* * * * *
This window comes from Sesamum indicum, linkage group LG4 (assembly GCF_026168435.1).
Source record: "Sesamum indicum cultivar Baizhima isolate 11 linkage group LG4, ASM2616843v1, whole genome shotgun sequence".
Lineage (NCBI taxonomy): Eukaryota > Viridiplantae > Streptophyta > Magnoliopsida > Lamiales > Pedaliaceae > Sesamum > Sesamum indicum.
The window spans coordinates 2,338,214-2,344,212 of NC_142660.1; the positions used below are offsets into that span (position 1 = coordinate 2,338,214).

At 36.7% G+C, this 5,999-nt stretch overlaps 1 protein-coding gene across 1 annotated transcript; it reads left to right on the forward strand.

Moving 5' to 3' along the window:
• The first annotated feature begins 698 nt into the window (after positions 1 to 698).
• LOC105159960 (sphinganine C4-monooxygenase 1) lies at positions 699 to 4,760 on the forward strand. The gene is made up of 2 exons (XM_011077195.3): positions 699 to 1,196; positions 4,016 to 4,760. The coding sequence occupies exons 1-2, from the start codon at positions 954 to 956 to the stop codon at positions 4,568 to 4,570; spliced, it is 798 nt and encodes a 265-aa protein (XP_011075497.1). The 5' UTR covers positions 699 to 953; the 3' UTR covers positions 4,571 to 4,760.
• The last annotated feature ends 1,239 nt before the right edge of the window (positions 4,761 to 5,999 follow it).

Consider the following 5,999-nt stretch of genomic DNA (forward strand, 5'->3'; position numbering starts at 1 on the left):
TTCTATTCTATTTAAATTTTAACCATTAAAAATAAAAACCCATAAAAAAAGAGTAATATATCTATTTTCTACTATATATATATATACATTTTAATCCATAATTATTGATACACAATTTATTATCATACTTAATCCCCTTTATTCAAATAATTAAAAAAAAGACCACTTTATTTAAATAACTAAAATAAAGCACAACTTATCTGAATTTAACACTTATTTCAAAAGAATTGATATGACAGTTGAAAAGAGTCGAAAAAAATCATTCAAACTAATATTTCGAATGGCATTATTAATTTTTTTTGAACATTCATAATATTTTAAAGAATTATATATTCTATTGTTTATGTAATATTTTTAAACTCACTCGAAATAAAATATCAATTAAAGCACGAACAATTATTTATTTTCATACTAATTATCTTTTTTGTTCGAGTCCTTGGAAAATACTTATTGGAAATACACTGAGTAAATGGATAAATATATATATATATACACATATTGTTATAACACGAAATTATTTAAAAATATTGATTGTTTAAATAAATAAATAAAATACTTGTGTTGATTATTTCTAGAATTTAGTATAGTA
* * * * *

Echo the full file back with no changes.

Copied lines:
This window comes from Sesamum indicum, linkage group LG4 (assembly GCF_026168435.1).
Source record: "Sesamum indicum cultivar Baizhima isolate 11 linkage group LG4, ASM2616843v1, whole genome shotgun sequence".
Lineage (NCBI taxonomy): Eukaryota > Viridiplantae > Streptophyta > Magnoliopsida > Lamiales > Pedaliaceae > Sesamum > Sesamum indicum.
The window spans coordinates 2,338,214-2,344,212 of NC_142660.1; the positions used below are offsets into that span (position 1 = coordinate 2,338,214).

At 36.7% G+C, this 5,999-nt stretch overlaps 1 protein-coding gene across 1 annotated transcript; it reads left to right on the forward strand.

Moving 5' to 3' along the window:
• The first annotated feature begins 698 nt into the window (after positions 1 to 698).
• LOC105159960 (sphinganine C4-monooxygenase 1) lies at positions 699 to 4,760 on the forward strand. The gene is made up of 2 exons (XM_011077195.3): positions 699 to 1,196; positions 4,016 to 4,760. The coding sequence occupies exons 1-2, from the start codon at positions 954 to 956 to the stop codon at positions 4,568 to 4,570; spliced, it is 798 nt and encodes a 265-aa protein (XP_011075497.1). The 5' UTR covers positions 699 to 953; the 3' UTR covers positions 4,571 to 4,760.
• The last annotated feature ends 1,239 nt before the right edge of the window (positions 4,761 to 5,999 follow it).

Consider the following 5,999-nt stretch of genomic DNA (forward strand, 5'->3'; position numbering starts at 1 on the left):
TTCTATTCTATTTAAATTTTAACCATTAAAAATAAAAACCCATAAAAAAAGAGTAATATATCTATTTTCTACTATATATATATATACATTTTAATCCATAATTATTGATACACAATTTATTATCATACTTAATCCCCTTTATTCAAATAATTAAAAAAAAGACCACTTTATTTAAATAACTAAAATAAAGCACAACTTATCTGAATTTAACACTTATTTCAAAAGAATTGATATGACAGTTGAAAAGAGTCGAAAAAAATCATTCAAACTAATATTTCGAATGGCATTATTAATTTTTTTTGAACATTCATAATATTTTAAAGAATTATATATTCTATTGTTTATGTAATATTTTTAAACTCACTCGAAATAAAATATCAATTAAAGCACGAACAATTATTTATTTTCATACTAATTATCTTTTTTGTTCGAGTCCTTGGAAAATACTTATTGGAAATACACTGAGTAAATGGATAAATATATATATATATACACATATTGTTATAACACGAAATTATTTAAAAATATTGATTGTTTAAATAAATAAATAAAATACTTGTGTTGATTATTTCTAGAATTTAGTATAGTA